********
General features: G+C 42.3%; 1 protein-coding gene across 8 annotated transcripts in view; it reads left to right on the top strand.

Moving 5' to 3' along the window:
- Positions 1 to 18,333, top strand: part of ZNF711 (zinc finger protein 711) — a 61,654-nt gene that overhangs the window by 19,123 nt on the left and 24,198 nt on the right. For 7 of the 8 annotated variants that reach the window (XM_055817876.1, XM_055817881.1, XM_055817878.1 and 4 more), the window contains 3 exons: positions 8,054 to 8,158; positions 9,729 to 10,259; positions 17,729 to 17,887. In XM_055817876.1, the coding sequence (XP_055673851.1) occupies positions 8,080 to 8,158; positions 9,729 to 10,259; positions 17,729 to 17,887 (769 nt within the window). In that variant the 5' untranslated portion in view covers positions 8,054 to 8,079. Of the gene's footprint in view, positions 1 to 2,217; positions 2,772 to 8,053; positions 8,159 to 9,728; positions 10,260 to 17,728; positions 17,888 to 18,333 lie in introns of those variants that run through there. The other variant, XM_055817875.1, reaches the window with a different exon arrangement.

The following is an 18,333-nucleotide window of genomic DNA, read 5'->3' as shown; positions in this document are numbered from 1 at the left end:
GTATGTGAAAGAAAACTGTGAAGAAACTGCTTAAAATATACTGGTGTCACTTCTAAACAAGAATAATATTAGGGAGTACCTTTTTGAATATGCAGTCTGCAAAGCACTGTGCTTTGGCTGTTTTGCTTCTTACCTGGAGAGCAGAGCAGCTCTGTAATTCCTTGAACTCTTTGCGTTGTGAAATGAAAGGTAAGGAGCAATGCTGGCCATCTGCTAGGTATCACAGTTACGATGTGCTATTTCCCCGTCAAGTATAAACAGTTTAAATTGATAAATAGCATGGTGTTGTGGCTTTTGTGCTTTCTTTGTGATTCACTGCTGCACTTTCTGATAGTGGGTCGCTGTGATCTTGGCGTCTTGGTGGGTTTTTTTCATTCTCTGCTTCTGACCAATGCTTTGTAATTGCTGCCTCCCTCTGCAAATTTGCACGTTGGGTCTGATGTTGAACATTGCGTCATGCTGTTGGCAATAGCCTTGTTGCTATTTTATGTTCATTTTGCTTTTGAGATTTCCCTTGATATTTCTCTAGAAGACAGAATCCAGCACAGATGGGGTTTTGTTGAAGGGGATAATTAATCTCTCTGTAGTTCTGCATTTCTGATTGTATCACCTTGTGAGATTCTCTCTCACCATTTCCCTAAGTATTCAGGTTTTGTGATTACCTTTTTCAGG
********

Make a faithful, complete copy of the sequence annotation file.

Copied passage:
General features: G+C 42.3%; 1 protein-coding gene across 8 annotated transcripts in view; it reads left to right on the top strand.

Moving 5' to 3' along the window:
- Positions 1 to 18,333, top strand: part of ZNF711 (zinc finger protein 711) — a 61,654-nt gene that overhangs the window by 19,123 nt on the left and 24,198 nt on the right. For 7 of the 8 annotated variants that reach the window (XM_055817876.1, XM_055817881.1, XM_055817878.1 and 4 more), the window contains 3 exons: positions 8,054 to 8,158; positions 9,729 to 10,259; positions 17,729 to 17,887. In XM_055817876.1, the coding sequence (XP_055673851.1) occupies positions 8,080 to 8,158; positions 9,729 to 10,259; positions 17,729 to 17,887 (769 nt within the window). In that variant the 5' untranslated portion in view covers positions 8,054 to 8,079. Of the gene's footprint in view, positions 1 to 2,217; positions 2,772 to 8,053; positions 8,159 to 9,728; positions 10,260 to 17,728; positions 17,888 to 18,333 lie in introns of those variants that run through there. The other variant, XM_055817875.1, reaches the window with a different exon arrangement.

The following is an 18,333-nucleotide window of genomic DNA, read 5'->3' as shown; positions in this document are numbered from 1 at the left end:
GTATGTGAAAGAAAACTGTGAAGAAACTGCTTAAAATATACTGGTGTCACTTCTAAACAAGAATAATATTAGGGAGTACCTTTTTGAATATGCAGTCTGCAAAGCACTGTGCTTTGGCTGTTTTGCTTCTTACCTGGAGAGCAGAGCAGCTCTGTAATTCCTTGAACTCTTTGCGTTGTGAAATGAAAGGTAAGGAGCAATGCTGGCCATCTGCTAGGTATCACAGTTACGATGTGCTATTTCCCCGTCAAGTATAAACAGTTTAAATTGATAAATAGCATGGTGTTGTGGCTTTTGTGCTTTCTTTGTGATTCACTGCTGCACTTTCTGATAGTGGGTCGCTGTGATCTTGGCGTCTTGGTGGGTTTTTTTCATTCTCTGCTTCTGACCAATGCTTTGTAATTGCTGCCTCCCTCTGCAAATTTGCACGTTGGGTCTGATGTTGAACATTGCGTCATGCTGTTGGCAATAGCCTTGTTGCTATTTTATGTTCATTTTGCTTTTGAGATTTCCCTTGATATTTCTCTAGAAGACAGAATCCAGCACAGATGGGGTTTTGTTGAAGGGGATAATTAATCTCTCTGTAGTTCTGCATTTCTGATTGTATCACCTTGTGAGATTCTCTCTCACCATTTCCCTAAGTATTCAGGTTTTGTGATTACCTTTTTCAGG